Dear Reader readers:
In response to Ben Joravsky's July 15 article regarding recent concerns of some residents that isolated cases of tree leaf browning are occurring as a result of the City's street resurfacing program, the Chicago Department of Transportation sought the expertise of one of the top tree specialists in the country to make a conclusive evaluation.
After carefully inspecting trees on the blocks specified in the article (on N. Sacramento and W. Eastwood), Dr. George Ware, tree specialist with the Morton Arboretum in Lisle, Illinois, found that "no long-term damage has occurred as a result of the City's street resurfacing program. At all the trees inspected, the leaf browning is short-term and there is, universally, almost immediate regrowth of leaves, indicating that tree health is not in jeopardy." He added that the new foliage should obscure the browning within a few weeks. Dr. Ware concluded that "all trees will return in a normal state the following growing season." He also examined trees that were browned during last year's resurfacing program and observed all of them to be healthy and thriving. Dr. Ware determined that the trees affected during the resurfacing process are generally those that have branches overhanging the street below a 12-foot height.
Dr. Ware's conclusions are consistent with those of the City's Bureau of Forestry, which continually monitors the condition of trees through the construction season. In a follow-up to the reference of a damaged maple in the July 29 Reader, Forestry also checked out all trees on the 2700 block of W. Agatite (misidentified as the nonexistent 2800 block in the July 15 Reader article) and found no resurfacing-related tree damage.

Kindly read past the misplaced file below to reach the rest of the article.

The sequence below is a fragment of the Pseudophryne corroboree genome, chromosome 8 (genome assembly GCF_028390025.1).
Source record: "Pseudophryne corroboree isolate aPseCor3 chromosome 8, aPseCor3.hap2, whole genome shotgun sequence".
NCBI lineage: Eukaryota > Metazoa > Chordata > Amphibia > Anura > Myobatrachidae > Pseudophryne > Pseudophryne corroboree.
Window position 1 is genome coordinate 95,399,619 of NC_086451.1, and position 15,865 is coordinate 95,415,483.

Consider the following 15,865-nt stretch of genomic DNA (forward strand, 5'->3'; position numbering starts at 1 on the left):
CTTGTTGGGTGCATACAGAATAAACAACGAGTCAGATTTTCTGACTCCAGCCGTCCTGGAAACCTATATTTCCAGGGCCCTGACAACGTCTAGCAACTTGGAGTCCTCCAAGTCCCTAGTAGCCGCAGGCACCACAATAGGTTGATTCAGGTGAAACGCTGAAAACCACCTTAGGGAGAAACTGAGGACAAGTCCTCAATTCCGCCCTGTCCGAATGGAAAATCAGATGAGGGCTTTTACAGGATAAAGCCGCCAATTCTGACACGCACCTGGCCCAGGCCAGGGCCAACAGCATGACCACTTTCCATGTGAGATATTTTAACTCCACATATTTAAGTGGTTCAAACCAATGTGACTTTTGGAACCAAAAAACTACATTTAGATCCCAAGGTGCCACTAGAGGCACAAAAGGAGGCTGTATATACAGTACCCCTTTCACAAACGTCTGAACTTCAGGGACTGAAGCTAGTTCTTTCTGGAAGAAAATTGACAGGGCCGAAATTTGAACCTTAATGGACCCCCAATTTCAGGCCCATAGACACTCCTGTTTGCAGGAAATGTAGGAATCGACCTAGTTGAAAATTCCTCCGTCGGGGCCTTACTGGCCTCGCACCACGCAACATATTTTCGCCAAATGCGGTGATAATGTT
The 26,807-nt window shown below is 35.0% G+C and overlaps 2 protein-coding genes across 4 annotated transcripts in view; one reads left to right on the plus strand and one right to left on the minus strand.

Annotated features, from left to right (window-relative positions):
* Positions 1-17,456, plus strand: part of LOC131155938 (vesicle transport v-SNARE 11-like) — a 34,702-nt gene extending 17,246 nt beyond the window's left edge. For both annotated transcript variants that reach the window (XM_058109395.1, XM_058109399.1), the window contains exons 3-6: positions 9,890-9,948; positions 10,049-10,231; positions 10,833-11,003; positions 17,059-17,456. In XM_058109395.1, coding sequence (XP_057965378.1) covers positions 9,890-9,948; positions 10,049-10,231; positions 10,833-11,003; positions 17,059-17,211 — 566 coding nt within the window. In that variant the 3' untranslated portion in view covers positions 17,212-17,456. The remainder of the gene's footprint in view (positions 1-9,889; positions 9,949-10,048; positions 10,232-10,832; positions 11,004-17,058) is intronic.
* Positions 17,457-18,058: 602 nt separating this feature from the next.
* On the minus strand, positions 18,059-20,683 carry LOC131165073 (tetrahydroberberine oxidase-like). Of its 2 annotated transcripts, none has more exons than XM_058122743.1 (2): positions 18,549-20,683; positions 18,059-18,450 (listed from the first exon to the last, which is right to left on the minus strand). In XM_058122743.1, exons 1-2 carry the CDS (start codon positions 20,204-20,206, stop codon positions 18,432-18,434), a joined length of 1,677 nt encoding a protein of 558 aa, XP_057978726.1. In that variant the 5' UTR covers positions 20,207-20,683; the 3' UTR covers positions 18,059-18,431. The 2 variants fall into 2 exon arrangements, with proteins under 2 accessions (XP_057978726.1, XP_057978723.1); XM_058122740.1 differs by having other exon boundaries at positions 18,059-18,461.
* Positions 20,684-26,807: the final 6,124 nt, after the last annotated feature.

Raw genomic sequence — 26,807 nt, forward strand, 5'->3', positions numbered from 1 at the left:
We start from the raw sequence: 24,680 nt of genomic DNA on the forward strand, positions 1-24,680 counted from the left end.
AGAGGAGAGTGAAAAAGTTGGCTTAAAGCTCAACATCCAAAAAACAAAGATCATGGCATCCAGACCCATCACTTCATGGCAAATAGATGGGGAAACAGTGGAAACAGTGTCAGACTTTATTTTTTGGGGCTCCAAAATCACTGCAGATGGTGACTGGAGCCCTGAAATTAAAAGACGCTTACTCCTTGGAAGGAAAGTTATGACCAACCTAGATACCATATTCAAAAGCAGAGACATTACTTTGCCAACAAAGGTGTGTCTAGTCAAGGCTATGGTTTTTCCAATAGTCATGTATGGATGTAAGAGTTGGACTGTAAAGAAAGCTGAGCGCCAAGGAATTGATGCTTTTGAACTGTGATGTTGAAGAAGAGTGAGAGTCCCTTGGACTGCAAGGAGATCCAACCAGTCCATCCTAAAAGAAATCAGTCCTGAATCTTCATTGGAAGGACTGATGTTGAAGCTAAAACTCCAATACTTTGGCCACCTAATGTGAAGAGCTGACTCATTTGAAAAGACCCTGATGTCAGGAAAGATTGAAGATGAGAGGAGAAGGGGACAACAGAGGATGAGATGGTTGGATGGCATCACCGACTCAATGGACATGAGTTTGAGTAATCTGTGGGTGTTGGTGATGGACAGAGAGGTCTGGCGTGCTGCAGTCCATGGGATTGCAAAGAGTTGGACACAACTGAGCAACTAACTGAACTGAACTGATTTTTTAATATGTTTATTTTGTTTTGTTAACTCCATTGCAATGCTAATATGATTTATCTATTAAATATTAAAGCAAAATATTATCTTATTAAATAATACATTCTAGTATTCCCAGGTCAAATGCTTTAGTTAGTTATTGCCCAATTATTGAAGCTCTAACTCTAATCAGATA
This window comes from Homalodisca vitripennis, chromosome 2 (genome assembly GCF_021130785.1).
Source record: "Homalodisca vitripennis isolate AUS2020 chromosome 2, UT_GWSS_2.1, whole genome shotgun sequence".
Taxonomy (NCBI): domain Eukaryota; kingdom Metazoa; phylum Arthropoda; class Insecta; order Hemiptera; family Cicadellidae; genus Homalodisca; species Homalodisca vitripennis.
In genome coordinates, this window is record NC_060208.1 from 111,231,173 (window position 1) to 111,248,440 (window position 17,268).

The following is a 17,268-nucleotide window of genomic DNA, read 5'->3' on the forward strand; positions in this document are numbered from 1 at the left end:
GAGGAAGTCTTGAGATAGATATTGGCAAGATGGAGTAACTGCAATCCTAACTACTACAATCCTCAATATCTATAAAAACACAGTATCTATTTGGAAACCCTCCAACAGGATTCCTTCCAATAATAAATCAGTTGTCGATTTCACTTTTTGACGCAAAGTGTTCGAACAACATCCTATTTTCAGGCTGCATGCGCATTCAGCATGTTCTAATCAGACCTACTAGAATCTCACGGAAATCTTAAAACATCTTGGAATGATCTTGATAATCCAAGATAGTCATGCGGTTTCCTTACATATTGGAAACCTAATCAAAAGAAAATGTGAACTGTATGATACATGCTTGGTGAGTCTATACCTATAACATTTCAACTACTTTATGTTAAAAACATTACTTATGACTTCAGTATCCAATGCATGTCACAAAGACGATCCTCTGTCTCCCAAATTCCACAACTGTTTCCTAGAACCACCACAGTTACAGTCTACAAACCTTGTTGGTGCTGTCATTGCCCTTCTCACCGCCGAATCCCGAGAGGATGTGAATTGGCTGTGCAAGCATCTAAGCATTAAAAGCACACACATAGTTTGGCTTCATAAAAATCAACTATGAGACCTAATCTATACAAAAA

During the three years prior to 1994 in which the "heater scarification" process has been utilized for City resurfacing programs, totaling 200 miles of street resurfacing, not one tree has been lost. "Heater scarification" refers to a process in which existing street pavement is heated, dug up, and recycled for use as new asphalt. The City of Chicago utilizes this process because it is more environmentally responsible, by eliminating the need for asphalt disposal; faster; and 30 percent less expensive than previous methods, allowing the City to increase the size of resurfacing programs without additional revenue.
Involved City departments, including Transportation, Streets and Sanitation, and Environment, have taken, at the insistence of Mayor Richard M. Daley, a number of precautions in the scarification process to insure that no long-term tree damage results. These precautions include:
Heat shields installed on the top and sides of scarifier machines.
Strict City supervision of all crews to make sure that machines keep moving to avoid sustained heat exposure, and are turned off immediately when in down periods, such as lunch breaks, and materials delivery.
Modification of the machine's heat level to achieve the lowest temperature possible to adequately heat the pavement.
Coordinated consultation with the Bureau of Forestry to continually monitor the condition of trees through the construction season.
Residents are urged to water tree roots and branches prior to the arrival of the resurfacing crews. This will minimize any heat-related leaf browning. Residents should look for special doorhangers and No Parking signs, which indicate when the resurfacing crews will arrive.
The City's 1994 resurfacing program is the largest in its history. It consists of 2000 blocks of residential streets, 30 miles of arterial streets, 1000 alleys, and thousands of feet of sidewalks and curb and gutter. The program is currently more than half complete.
J. F. Boyle, Commissioner Chicago Department of Transportation